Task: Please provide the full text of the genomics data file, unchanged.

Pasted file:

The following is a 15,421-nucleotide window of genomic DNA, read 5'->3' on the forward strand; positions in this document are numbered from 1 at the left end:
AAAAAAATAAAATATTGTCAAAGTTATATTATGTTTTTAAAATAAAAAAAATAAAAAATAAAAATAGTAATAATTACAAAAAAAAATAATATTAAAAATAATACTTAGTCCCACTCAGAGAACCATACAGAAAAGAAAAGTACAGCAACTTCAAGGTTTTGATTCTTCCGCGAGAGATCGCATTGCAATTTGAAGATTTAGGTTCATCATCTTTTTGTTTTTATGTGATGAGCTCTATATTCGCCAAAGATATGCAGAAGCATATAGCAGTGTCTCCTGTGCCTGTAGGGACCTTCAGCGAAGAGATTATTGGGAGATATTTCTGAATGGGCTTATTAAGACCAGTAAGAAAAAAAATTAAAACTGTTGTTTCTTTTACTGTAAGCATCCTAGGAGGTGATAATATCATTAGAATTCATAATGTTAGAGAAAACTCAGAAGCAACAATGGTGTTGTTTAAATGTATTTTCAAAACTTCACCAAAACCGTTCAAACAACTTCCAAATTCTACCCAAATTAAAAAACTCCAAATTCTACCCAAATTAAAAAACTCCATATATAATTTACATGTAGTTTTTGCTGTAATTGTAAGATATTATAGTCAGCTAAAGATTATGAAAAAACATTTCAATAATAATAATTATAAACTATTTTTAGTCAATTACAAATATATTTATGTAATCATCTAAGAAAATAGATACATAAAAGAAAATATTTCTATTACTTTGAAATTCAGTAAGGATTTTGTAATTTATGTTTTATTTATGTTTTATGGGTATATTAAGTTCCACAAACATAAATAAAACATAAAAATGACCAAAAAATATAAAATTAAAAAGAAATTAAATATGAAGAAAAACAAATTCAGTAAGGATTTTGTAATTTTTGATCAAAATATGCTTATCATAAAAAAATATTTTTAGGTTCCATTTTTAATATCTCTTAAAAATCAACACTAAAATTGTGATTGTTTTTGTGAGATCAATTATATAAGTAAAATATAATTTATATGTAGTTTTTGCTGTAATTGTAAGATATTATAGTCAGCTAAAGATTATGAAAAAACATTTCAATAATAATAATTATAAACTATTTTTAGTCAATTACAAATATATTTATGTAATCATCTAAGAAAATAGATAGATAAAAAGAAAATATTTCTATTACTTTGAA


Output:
The following is a 15,421-nucleotide window of genomic DNA, read 5'->3' on the forward strand; positions in this document are numbered from 1 at the left end:
AAAAAAATAAAATATTGTCAAAGTTATATTATGTTTTTAAAATAAAAAAAATAAAAAATAAAAATAGTAATAATTACAAAAAAAAATAATATTAAAAATAATACTTAGTCCCACTCAGAGAACCATACAGAAAAGAAAAGTACAGCAACTTCAAGGTTTTGATTCTTCCGCGAGAGATCGCATTGCAATTTGAAGATTTAGGTTCATCATCTTTTTGTTTTTATGTGATGAGCTCTATATTCGCCAAAGATATGCAGAAGCATATAGCAGTGTCTCCTGTGCCTGTAGGGACCTTCAGCGAAGAGATTATTGGGAGATATTTCTGAATGGGCTTATTAAGACCAGTAAGAAAAAAAATTAAAACTGTTGTTTCTTTTACTGTAAGCATCCTAGGAGGTGATAATATCATTAGAATTCATAATGTTAGAGAAAACTCAGAAGCAACAATGGTGTTGTTTAAATGTATTTTCAAAACTTCACCAAAACCGTTCAAACAACTTCCAAATTCTACCCAAATTAAAAAACTCCAAATTCTACCCAAATTAAAAAACTCCATATATAATTTACATGTAGTTTTTGCTGTAATTGTAAGATATTATAGTCAGCTAAAGATTATGAAAAAACATTTCAATAATAATAATTATAAACTATTTTTAGTCAATTACAAATATATTTATGTAATCATCTAAGAAAATAGATACATAAAAGAAAATATTTCTATTACTTTGAAATTCAGTAAGGATTTTGTAATTTATGTTTTATTTATGTTTTATGGGTATATTAAGTTCCACAAACATAAATAAAACATAAAAATGACCAAAAAATATAAAATTAAAAAGAAATTAAATATGAAGAAAAACAAATTCAGTAAGGATTTTGTAATTTTTGATCAAAATATGCTTATCATAAAAAAATATTTTTAGGTTCCATTTTTAATATCTCTTAAAAATCAACACTAAAATTGTGATTGTTTTTGTGAGATCAATTATATAAGTAAAATATAATTTATATGTAGTTTTTGCTGTAATTGTAAGATATTATAGTCAGCTAAAGATTATGAAAAAACATTTCAATAATAATAATTATAAACTATTTTTAGTCAATTACAAATATATTTATGTAATCATCTAAGAAAATAGATAGATAAAAAGAAAATATTTCTATTACTTTGAA